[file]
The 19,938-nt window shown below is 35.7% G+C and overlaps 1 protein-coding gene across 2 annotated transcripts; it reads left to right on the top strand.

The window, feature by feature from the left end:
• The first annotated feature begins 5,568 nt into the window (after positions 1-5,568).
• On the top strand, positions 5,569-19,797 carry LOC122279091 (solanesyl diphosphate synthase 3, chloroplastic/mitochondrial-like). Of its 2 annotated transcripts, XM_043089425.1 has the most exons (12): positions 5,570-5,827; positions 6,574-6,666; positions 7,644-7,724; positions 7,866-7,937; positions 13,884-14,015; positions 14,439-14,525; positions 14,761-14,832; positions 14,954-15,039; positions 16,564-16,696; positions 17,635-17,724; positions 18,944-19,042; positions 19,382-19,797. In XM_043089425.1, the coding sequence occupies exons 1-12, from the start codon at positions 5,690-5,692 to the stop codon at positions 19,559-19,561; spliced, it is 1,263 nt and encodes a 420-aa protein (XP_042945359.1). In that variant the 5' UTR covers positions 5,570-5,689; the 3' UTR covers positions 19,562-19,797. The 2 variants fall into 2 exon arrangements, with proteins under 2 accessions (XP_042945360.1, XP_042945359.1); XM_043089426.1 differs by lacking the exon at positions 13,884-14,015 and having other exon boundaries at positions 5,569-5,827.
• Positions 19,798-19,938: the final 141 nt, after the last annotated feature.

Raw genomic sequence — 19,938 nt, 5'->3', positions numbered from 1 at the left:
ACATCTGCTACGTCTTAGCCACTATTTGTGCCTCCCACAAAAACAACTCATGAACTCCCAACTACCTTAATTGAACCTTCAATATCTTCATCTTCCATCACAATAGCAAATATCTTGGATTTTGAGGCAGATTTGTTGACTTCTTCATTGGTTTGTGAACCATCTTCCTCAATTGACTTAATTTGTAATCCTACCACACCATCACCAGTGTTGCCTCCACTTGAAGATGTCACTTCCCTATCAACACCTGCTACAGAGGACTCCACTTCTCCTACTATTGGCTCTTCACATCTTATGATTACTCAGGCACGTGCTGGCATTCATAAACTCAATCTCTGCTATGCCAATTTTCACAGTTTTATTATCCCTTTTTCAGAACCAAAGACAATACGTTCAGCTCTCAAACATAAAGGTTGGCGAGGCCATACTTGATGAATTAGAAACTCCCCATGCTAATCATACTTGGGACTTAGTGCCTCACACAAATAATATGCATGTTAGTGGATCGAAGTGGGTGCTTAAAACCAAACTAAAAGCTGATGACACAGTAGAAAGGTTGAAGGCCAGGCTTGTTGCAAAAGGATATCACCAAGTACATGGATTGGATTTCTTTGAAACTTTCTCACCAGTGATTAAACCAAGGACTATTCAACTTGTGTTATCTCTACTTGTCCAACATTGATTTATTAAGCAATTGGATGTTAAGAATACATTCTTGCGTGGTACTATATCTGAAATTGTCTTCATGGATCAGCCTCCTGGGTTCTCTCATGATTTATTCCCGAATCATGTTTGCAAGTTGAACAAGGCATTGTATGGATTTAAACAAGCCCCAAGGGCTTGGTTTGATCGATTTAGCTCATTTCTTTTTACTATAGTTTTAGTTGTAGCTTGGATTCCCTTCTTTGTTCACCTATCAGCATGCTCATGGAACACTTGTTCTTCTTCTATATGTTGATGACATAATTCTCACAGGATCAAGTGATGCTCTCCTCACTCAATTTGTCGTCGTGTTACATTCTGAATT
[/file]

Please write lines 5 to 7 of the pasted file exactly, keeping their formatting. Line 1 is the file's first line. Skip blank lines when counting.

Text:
• Positions 19,798-19,938: the final 141 nt, after the last annotated feature.

Raw genomic sequence — 19,938 nt, 5'->3', positions numbered from 1 at the left:
ACATCTGCTACGTCTTAGCCACTATTTGTGCCTCCCACAAAAACAACTCATGAACTCCCAACTACCTTAATTGAACCTTCAATATCTTCATCTTCCATCACAATAGCAAATATCTTGGATTTTGAGGCAGATTTGTTGACTTCTTCATTGGTTTGTGAACCATCTTCCTCAATTGACTTAATTTGTAATCCTACCACACCATCACCAGTGTTGCCTCCACTTGAAGATGTCACTTCCCTATCAACACCTGCTACAGAGGACTCCACTTCTCCTACTATTGGCTCTTCACATCTTATGATTACTCAGGCACGTGCTGGCATTCATAAACTCAATCTCTGCTATGCCAATTTTCACAGTTTTATTATCCCTTTTTCAGAACCAAAGACAATACGTTCAGCTCTCAAACATAAAGGTTGGCGAGGCCATACTTGATGAATTAGAAACTCCCCATGCTAATCATACTTGGGACTTAGTGCCTCACACAAATAATATGCATGTTAGTGGATCGAAGTGGGTGCTTAAAACCAAACTAAAAGCTGATGACACAGTAGAAAGGTTGAAGGCCAGGCTTGTTGCAAAAGGATATCACCAAGTACATGGATTGGATTTCTTTGAAACTTTCTCACCAGTGATTAAACCAAGGACTATTCAACTTGTGTTATCTCTACTTGTCCAACATTGATTTATTAAGCAATTGGATGTTAAGAATACATTCTTGCGTGGTACTATATCTGAAATTGTCTTCATGGATCAGCCTCCTGGGTTCTCTCATGATTTATTCCCGAATCATGTTTGCAAGTTGAACAAGGCATTGTATGGATTTAAACAAGCCCCAAGGGCTTGGTTTGATCGATTTAGCTCATTTCTTTTTACTATAGTTTTAGTTGTAGCTTGGATTCCCTTCTTTGTTCACCTATCAGCATGCTCATGGAACACTTGTTCTTCTTCTATATGTTGATGACATAATTCTCACAGGATCAAGTGATGCTCTCCTCACTCAATTTGTCGTCGTGTTACATTCTGAATT